Liza Rose

Tuesday, 12 August 2014

Under Committed, Over Committed or Just Should be Committed

The last few months have seen some ups and downs in the lives of my friends and family. Health scares, financial woes, separations, new relationships and work issues have taken their toll on all of us.

In the past, my response to this kind of situation is to provide support where needed then retreat into a cocoon of bad TV and excessive chocolate bars, leading me into a personal spiral that mirrors that of those around me. This time though, something has changed. Indeed, I have achieved optimization of stress.

Stress has a bad press. Stress should be avoided, prevented, and otherwise shunned so the wisdom goes. However, no allowance is made for the fact that like many things that impact our lives, stress follows a "normal" distribution or "Bell" curve:

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For those not familiar with such things, they are favoured highly by statisticians, which of course makes them suspect in some quarters, but they are in fact very simple pictorial diagrams of "random" events in populations. Random here relates to a lack of relationship between the events. An example might be the time of day that people drop litter. Man A does not drop litter at 2pm just because Man B does, nor vice versa, and Man C drops his litter at 4pm. If the total population of the city were recorded dropping litter, the resulting times would be a normal curve (and a messy street), probably centering around lunch time if observation is anything to go by. In this case, lunch is a factor, but lunch time is random.

The amount of stress you experience compared to the person next to you is also random. You may be experiencing the same event, but the stress you each experience will be an entirely personal and subjective amount. When you plot many events against total population, the result is the "normal" distribution - ok so this is a simplification, there is a lot of complex and possibly useful mathematics that could be inserted here, but that will not add to the interest factor of this blog! However, there are some pretty pictures of bell curves provided below as a demonstration.

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Similarly the effectiveness of our lives does not vary directly with the amount of stress we are subjected to (otherwise we might literally explode or melt!), but instead increases and then decreases again, once again following a normal distribution. Back to my realisation.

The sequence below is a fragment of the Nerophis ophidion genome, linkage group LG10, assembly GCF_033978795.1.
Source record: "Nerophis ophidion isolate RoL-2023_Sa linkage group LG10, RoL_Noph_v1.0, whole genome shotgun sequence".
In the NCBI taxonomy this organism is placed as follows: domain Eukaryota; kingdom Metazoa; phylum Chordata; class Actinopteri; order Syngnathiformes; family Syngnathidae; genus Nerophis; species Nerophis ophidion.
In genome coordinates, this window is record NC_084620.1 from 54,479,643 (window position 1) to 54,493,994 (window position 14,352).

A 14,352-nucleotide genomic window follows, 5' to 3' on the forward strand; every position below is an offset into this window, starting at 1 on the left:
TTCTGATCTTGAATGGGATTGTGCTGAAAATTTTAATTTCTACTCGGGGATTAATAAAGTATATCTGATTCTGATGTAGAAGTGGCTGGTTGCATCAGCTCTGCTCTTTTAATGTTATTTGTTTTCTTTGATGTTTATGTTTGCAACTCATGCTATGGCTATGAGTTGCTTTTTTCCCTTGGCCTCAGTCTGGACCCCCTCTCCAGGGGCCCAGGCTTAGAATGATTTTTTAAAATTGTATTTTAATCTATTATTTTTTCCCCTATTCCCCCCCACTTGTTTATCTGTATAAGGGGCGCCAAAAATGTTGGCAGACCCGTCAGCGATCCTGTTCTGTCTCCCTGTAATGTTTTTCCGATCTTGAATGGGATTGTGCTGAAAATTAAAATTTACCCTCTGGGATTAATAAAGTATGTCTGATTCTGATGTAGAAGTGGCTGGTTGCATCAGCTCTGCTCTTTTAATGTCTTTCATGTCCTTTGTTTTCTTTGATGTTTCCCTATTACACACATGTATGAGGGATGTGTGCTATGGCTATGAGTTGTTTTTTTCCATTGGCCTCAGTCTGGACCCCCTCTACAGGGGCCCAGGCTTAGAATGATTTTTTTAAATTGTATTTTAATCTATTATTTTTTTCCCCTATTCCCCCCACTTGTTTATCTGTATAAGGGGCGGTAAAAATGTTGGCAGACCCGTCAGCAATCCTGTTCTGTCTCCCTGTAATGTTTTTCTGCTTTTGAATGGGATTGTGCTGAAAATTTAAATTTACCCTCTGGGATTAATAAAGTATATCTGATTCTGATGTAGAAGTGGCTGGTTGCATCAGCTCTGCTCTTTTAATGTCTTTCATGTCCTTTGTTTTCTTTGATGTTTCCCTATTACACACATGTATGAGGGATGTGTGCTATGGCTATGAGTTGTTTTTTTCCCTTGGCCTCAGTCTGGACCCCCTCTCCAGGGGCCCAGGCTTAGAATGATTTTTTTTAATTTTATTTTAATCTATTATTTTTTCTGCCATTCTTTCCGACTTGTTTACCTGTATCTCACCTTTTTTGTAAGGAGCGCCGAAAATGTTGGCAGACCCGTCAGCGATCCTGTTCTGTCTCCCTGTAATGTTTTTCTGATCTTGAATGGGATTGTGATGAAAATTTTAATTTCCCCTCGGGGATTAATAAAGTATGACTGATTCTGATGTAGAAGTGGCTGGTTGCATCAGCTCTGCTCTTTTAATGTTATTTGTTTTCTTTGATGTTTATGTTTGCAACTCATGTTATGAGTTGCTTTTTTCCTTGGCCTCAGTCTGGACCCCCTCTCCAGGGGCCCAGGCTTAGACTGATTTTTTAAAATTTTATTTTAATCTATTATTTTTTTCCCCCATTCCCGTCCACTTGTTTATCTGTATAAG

When over stressed (and usually over-committed as a result), which is where many of us live and/or have lived at times, we are ineffective, tired, "stressed" in the broader sense and in some cases, depressed, ill or worse. Whenever I have found myself in that situation, I have taken the advice proffered and slowed down, taken time for "me", relaxed, rested, dropped all commitments ... until I have fallen off the other end - the "no stress" zone of the bell curve. And... the result is ...from ineffective to .... ineffective and bored without realising it and just wondering where all the time is going, never getting anything done, resulting in a slow recovery to optimum.

Well this time, I stopped, and took a look at that curve properly. Finally I realised that a bit of stress is good. We all need a drive. So, this time, I dropped some of the more stressful aspects, but added back some alternatives. Not only is stress good and bad for you, but there are different types... there is physical stress, emotional stress, external stress, internal stress, personal stress and work stress. If all of those areas are in balance, and in the centre of their own respective normal distributions then the resulting peak effectiveness is optimised. You can do more in less time, without being overwhelmed. You can balance that elusive work life thing. You can be more spontaneous, by trading off from one stress curve to another and back again.

So, if life feels like a roller coaster, it probably looks like one too!

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